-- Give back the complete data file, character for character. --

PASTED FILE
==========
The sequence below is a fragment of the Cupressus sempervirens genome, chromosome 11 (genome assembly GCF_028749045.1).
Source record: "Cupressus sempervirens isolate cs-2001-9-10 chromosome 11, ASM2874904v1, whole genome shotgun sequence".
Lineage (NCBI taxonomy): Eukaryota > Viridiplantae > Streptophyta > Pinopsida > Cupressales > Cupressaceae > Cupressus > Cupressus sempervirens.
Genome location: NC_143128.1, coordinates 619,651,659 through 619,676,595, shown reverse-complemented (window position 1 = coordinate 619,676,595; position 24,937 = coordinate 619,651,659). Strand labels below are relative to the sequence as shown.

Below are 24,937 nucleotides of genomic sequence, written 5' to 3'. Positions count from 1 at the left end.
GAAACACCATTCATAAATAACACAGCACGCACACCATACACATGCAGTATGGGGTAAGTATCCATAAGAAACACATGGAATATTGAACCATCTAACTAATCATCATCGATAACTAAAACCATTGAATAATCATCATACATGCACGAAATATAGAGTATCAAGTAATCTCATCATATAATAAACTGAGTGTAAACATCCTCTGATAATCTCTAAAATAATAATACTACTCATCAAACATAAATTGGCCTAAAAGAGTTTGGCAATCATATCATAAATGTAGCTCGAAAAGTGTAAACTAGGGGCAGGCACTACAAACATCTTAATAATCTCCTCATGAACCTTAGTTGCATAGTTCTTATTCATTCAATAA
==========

The sequence below is a fragment of the Cupressus sempervirens genome, chromosome 11 (genome assembly GCF_028749045.1).
Source record: "Cupressus sempervirens isolate cs-2001-9-10 chromosome 11, ASM2874904v1, whole genome shotgun sequence".
Lineage (NCBI taxonomy): Eukaryota > Viridiplantae > Streptophyta > Pinopsida > Cupressales > Cupressaceae > Cupressus > Cupressus sempervirens.
Genome location: NC_143128.1, coordinates 619,651,659 through 619,676,595, shown reverse-complemented (window position 1 = coordinate 619,676,595; position 24,937 = coordinate 619,651,659). Strand labels below are relative to the sequence as shown.

Below are 24,937 nucleotides of genomic sequence, written 5' to 3'. Positions count from 1 at the left end.
GAAACACCATTCATAAATAACACAGCACGCACACCATACACATGCAGTATGGGGTAAGTATCCATAAGAAACACATGGAATATTGAACCATCTAACTAATCATCATCGATAACTAAAACCATTGAATAATCATCATACATGCACGAAATATAGAGTATCAAGTAATCTCATCATATAATAAACTGAGTGTAAACATCCTCTGATAATCTCTAAAATAATAATACTACTCATCAAACATAAATTGGCCTAAAAGAGTTTGGCAATCATATCATAAATGTAGCTCGAAAAGTGTAAACTAGGGGCAGGCACTACAAACATCTTAATAATCTCCTCATGAACCTTAGTTGCATAGTTCTTATTCATTCAATAA